DECEMBER 4, 2002: Following the Lileks case again, through a new phase of illness.
Sigh. Duty forces me once again to parse the Bleats of James Lileks. As I have often noted, he is a writer of great skill and, when the spirit moves him, warmth, wit, and charm. But his war writing is appalling and often, it grieves me to say, quite mad. And he has been of late on a very bad patch.
On Monday, Dec 2, prompted by "a depressing piece in the Weekly Standard about anti-American sentiment in Europe," Lileks wonders, "How long until America is hit by European terrorists?" A modest joke; let it pass. But not so fast -- Jimbo has many speculative grafs to go before he sleeps.
After 194 words of set-up (Stupid Europeans! They hate Jews! That hate McDonald's!), Lileks asks, "What would be the European response" to (I shit you not) a French terrorist attack on New York?
Back up, Jimbo, one finds oneself saying, we get the gag; leave it be, return to home base, play with Gnat, regale us again with stories of underprepared salespeople! But one might as well be shouting into the corn-scented prairie wind.
Then ensue 352 words entailing an elaborate fantasy denouement of Continental betrayal ("Sincere Regrets, of course... But we'd hear the same vicious pleasure the European left-wing press spit out in the months after 9/11"), American liberal-media fecklessness (they will "murmur encouragement to carry on the struggle to reform America without giving credence to the acts of the Bove Brigade"), and, finally, a majestic swipe of disdain for accursed, duplicitous Europe from the American Eagle: "Should their bacon need saving -- bacon from pigs fed only non-GM feed, hand-trimmed by butchers to EU specs -- then the American response would probably be a short bark of humorless amusement: as if."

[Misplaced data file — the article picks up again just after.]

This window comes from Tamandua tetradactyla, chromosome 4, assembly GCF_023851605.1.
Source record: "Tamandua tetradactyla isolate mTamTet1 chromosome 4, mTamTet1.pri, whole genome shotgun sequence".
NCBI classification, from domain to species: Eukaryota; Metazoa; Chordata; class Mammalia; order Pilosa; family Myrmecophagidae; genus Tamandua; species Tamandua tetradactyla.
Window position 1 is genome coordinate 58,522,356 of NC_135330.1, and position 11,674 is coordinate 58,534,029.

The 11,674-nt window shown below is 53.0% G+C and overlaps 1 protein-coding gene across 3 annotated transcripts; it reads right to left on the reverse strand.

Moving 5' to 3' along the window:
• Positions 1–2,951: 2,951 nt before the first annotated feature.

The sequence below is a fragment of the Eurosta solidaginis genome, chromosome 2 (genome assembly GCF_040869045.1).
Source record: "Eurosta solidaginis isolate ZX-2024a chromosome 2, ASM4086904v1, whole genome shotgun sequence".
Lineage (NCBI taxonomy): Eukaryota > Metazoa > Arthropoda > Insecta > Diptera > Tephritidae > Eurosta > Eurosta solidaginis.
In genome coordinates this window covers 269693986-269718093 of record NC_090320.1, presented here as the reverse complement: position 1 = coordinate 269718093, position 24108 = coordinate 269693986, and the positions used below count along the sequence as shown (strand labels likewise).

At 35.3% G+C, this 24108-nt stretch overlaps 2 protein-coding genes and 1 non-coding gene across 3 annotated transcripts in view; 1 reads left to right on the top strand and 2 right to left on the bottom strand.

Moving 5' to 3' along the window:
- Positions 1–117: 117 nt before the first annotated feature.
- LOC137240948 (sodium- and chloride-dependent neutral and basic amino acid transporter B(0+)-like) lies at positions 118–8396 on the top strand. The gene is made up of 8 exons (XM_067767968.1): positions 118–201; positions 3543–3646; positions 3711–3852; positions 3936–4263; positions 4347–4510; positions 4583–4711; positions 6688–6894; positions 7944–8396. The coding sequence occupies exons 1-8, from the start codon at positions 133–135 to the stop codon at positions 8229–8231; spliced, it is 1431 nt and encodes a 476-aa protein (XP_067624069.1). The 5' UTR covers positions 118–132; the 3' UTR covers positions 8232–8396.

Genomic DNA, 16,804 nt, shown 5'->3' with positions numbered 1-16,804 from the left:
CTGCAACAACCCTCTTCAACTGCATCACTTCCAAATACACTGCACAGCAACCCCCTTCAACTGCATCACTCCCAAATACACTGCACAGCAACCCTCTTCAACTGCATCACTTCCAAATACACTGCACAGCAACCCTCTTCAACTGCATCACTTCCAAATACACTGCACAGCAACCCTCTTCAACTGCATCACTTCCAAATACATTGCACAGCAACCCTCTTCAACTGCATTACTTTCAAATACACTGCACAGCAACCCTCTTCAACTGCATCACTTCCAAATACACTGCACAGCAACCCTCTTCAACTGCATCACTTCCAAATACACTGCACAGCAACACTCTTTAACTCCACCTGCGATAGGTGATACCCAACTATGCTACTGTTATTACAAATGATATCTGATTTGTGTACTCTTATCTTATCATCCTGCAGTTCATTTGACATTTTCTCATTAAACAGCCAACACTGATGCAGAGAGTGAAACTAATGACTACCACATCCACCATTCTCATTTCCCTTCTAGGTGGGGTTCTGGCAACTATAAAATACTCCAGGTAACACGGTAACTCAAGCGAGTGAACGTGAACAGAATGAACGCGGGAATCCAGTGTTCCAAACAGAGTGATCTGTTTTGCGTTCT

But Jimbo, one might reason: America, as represented by you and your colleagues, feels that way about Europe already, without the imaginary exigency of an physical French attack. Why then invent such an involved, ludicrous backstory to justify it?
In reply, all one may expect is a short bark of humorless amusement -- and perhaps (if we may engage in a brief Lileksism) the author's finger placed solidly against his own skull, and the words: because it's there.
The following Wednesday, news that Russians may have shovel-passed some smallpox to Al Qaeda (linked to ABC, but attributed to Matt Drudge) provokes a new scenario: the case of the nervous New Yorkers.
"If we do face a smallpox outbreak after we attack Iraq" -- whoa, never mind as if; how about "very BIG if" -- then all kinds of yapping will ensue: from "Women Against Military Madness," Indymedia, the Village Voice. Count on them to blame America first -- but Lileks, prescient soul, blames New York media firster:
"I don't need Maureen Dowd freaking out. I don't need New York-based columnists and reporters hauling out the anthrax template and sounding as though they are soiling their drawers as they report the stories. They've prospered for years by magnifying small events into national significance..."
One gasps: Is this the same James Lileks who dreamt aloud of New York's devastation, who indeed dreamt of his daughter's murder and his own smallpox infection, telling us now that he doesn't need Maureen Dowd freaking out?
"If there's a riot at a Manhattan inoculation center, report it," barks Lileks. "But if the vast majority of the country is queuing calmly in school gyms and armories, baring an arm, cracking nervous jokes, expressing fears with the brittle laughter you find in the Midwest when people are hard up against it, tell that story, and tell it often."
Notice the new Lileks reality. While we New Yorkers were pulling ourselves up out of chaos and getting back to work, he was painting Technicolor holocausts on a daily basis. But suddenly the sod-buster laughs in the face of danger -- and it is the effete urbanites who blanch!
Here follow 276 words of advice to Big Media ("Filter, distill, report. And spare us the fellow from the Economic Institute of Economic Economists... forget your training. It has no use here. Talk to us"), and a coda of (to longtime followers) breathtaking implications:
"It's interesting how a year ago the very notion of smallpox made my bowels loosen; now I'm thinking about the proper approach the media should take. It's going to be an interesting Christmas."
Hear that, America? Before, Lileks was (he is man enough to admit) a mite scared; but now it is Maureen Dowd and her liberal brethren that quake and gibber, at least in the fortress of his imagination. So don't you worry about James Lileks. He's doing just fine.